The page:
United States Tax Court

Under certain circumstances a taxpayer may find themselves in United States Tax Court or have the ability to petition the United States Tax Court regarding a tax matter with the Internal Revenue Service.  The US Tax Court is a “travelling” court in the sense that it is not always in session in all of the areas/jurisdictions the court sits.  A judge will sit before the taxpayer and the IRS and hear the cases presented by both parties.  Taxpayers do have appeal rights to other courts after the tax court has made a decision or determination.

Typically, a taxpayer will find themselves in tax court after the IRS has issued a Notice of Deficiency.  When the IRS issues a Notice of Deficiency to a taxpayer, the taxpayer has 90 days to petition the tax court.  Generally, a Notice of Deficiency is issued to a taxpayer when a taxpayer is audited and the IRS is assessing additional tax.  A taxpayer may be able to make a “small claims” case or claim if the liability that is being disputed is below a certain threshold.

The video below has been prepared by a tax attorney at The McGuire Law Firm to provide additional information related to US Tax Court.  If you have questions relating to the US Tax Court, please feel free to contact The McGuire Law Firm to discuss these matters with a tax attorney.  The McGuire Law Firm has offices in Denver, Colorado and Golden, Colorado for your convenience and offers a free consultation.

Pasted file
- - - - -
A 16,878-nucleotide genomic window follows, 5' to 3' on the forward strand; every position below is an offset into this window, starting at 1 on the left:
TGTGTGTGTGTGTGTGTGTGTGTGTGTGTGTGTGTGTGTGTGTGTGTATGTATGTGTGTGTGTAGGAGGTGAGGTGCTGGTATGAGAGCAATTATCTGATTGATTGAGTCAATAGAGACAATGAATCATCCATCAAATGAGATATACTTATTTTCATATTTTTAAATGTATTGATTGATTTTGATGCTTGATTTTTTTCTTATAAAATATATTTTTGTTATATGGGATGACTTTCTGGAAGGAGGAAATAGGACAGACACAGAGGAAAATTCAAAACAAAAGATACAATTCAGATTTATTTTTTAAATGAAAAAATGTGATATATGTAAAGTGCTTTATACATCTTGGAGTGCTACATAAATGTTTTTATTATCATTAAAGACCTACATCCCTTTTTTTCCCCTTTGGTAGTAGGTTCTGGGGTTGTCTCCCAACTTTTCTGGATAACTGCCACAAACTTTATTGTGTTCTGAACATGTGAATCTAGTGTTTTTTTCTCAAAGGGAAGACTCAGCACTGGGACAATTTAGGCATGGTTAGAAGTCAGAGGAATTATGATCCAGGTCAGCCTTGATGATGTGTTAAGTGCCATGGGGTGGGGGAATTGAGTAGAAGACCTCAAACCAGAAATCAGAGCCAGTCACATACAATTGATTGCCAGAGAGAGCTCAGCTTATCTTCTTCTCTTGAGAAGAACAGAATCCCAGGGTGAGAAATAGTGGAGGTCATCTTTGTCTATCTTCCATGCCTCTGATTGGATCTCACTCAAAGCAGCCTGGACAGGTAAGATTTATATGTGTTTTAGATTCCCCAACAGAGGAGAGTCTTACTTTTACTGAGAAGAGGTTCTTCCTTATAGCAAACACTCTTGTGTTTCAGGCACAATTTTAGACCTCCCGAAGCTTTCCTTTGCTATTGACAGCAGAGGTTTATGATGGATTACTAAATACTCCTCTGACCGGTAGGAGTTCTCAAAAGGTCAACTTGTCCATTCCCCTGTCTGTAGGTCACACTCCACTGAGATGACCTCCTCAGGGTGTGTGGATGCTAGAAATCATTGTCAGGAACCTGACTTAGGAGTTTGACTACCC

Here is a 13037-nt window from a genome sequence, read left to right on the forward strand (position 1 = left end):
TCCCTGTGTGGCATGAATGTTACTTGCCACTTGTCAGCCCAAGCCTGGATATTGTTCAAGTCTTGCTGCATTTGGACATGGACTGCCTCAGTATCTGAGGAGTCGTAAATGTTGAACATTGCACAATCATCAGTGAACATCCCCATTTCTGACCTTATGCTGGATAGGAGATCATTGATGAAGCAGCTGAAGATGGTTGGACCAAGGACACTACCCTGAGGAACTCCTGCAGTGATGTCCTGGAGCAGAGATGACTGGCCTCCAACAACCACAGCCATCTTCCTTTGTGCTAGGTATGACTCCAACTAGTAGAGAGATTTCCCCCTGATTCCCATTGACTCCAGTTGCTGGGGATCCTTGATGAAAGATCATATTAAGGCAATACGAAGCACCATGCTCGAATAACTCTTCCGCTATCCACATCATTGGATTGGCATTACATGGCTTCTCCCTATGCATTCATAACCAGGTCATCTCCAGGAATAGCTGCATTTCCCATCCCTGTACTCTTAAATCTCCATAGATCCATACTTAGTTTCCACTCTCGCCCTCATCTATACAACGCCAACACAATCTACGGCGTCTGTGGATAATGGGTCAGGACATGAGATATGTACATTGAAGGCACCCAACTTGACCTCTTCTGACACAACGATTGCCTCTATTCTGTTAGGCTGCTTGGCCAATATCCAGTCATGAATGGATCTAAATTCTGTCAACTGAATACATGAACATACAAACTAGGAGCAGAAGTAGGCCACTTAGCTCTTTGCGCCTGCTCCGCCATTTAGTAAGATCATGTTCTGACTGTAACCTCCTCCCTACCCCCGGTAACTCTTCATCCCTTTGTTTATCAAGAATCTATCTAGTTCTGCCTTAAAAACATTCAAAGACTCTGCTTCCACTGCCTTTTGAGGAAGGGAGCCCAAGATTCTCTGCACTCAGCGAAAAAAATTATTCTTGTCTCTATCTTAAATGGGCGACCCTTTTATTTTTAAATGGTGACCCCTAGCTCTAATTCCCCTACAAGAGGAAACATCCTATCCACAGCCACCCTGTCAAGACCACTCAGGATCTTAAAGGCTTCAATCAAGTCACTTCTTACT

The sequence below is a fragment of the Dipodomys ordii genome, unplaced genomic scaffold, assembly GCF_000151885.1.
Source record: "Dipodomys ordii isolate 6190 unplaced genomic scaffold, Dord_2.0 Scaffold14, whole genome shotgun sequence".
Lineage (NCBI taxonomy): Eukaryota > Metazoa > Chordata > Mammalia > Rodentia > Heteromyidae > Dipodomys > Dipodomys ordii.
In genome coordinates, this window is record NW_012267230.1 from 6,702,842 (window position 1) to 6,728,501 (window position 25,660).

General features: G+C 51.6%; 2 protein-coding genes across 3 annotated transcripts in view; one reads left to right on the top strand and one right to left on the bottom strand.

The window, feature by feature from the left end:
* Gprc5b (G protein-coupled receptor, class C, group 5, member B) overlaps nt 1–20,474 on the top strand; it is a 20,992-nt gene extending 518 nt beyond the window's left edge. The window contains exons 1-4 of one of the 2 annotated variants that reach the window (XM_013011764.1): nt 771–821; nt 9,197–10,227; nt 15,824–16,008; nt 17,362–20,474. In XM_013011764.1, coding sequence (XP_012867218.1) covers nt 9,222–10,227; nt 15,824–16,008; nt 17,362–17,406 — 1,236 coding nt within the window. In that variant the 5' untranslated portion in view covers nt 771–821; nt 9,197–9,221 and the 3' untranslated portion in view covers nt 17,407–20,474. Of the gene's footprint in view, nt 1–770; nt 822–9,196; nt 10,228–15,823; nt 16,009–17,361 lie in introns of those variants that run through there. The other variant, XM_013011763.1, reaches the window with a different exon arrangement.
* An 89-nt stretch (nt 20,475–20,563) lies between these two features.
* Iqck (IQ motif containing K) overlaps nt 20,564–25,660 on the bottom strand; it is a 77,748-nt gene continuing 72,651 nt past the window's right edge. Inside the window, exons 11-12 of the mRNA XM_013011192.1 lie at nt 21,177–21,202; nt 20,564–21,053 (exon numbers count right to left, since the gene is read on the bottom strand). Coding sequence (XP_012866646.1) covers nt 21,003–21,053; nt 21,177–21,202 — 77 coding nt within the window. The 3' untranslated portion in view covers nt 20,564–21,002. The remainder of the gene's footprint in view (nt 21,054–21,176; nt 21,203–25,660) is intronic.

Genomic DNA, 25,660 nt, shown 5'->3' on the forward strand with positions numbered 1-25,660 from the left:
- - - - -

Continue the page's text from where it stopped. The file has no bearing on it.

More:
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Denver Tax Attorney on IRS Notice CP 2000

An IRS Notice CP 2000 is a Notice of Deficiency.  The notice is issued by the IRS when the IRS is proposing an additional assessment of tax.  The notice will state the items that the IRS is disagreeing with and how such change will impact (increase) your tax liability.

For example, the IRS could state on the notice that they are increasing your income by $30,000 in capital gains not reported on your 1040 and disallowing $15,000 of charitable contributions on your schedule A.  Thus, your total income has been increased by $30,000 and your itemized deductions, which will impact (increase) your taxable income will decrease by $15,000.  In addition to these changes the IRS will state the penalty amounts that you will be assessed with such increase in tax.  For example, you can be assessed an accuracy related penalty if the income you reported is “off” by a certain percentage and you can be assessed interest.

The video below has been prepared by a Denver tax attorney at The McGuire Law Firm to provide additional information regarding a CP 2000 or Notice of Deficiency.  If you have received such notice, are being audited or wish to speak with a tax attorney please contact The McGuire Law Firm to schedule a free consultation.